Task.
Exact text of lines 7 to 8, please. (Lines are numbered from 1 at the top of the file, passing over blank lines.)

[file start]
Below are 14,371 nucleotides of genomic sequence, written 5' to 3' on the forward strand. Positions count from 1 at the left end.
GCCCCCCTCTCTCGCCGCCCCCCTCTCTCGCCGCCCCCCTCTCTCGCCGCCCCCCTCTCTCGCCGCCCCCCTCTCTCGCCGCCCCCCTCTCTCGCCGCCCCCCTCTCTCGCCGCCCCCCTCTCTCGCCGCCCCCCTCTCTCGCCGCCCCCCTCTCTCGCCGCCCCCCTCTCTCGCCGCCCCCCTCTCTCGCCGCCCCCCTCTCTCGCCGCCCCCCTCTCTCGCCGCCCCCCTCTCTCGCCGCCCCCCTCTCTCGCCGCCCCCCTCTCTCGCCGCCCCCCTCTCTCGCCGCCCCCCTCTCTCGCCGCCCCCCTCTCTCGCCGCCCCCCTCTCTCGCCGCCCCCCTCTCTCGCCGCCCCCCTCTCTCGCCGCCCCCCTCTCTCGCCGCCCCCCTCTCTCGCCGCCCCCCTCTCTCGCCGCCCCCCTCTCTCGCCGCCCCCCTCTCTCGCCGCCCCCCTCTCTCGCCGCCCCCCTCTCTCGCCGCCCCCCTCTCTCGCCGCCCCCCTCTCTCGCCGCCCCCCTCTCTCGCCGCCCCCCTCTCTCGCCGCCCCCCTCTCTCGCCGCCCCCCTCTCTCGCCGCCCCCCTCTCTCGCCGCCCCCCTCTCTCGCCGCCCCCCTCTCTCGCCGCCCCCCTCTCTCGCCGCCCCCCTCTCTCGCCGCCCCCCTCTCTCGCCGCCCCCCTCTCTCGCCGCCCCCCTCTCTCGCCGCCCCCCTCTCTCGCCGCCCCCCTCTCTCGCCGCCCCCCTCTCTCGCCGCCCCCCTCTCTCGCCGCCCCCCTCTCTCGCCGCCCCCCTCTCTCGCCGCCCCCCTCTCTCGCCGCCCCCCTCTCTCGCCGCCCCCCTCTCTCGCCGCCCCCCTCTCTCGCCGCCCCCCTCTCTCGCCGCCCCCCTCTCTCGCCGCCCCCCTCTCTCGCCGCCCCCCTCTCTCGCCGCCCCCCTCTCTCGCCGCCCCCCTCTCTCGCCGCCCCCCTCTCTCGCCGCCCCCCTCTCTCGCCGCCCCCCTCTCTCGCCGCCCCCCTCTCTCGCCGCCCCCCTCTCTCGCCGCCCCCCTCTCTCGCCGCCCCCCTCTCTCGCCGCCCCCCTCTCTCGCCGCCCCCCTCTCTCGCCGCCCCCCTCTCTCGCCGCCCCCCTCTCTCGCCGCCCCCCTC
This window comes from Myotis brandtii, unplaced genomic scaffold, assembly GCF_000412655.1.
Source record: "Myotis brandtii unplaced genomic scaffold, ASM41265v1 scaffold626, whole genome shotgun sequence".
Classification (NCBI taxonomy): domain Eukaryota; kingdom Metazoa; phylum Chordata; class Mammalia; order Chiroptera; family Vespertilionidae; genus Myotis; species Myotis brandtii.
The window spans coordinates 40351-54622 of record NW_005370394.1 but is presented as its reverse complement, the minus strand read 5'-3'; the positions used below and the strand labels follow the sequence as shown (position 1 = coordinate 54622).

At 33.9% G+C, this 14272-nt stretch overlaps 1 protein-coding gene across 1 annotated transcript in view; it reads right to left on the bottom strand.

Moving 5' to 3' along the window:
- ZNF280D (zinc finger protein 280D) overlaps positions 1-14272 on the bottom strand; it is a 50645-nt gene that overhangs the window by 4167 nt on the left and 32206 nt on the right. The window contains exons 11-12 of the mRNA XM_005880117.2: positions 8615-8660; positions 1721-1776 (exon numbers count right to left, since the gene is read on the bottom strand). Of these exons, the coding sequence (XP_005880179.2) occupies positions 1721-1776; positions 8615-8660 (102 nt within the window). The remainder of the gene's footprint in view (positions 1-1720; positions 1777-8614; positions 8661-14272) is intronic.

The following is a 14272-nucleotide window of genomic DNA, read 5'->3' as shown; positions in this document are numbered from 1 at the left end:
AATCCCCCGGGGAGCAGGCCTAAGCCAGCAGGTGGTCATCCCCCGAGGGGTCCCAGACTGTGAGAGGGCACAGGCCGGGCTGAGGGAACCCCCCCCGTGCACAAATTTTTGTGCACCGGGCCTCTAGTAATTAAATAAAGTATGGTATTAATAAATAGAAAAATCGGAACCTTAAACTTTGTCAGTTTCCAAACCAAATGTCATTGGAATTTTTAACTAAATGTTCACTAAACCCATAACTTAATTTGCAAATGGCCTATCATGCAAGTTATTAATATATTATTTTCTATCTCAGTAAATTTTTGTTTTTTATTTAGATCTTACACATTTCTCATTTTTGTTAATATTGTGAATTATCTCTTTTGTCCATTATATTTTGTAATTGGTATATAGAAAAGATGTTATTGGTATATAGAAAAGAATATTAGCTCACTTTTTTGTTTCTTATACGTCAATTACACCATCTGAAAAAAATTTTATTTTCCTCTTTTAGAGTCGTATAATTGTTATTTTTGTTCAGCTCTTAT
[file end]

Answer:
At 33.9% G+C, this 14272-nt stretch overlaps 1 protein-coding gene across 1 annotated transcript in view; it reads right to left on the bottom strand.

Moving 5' to 3' along the window: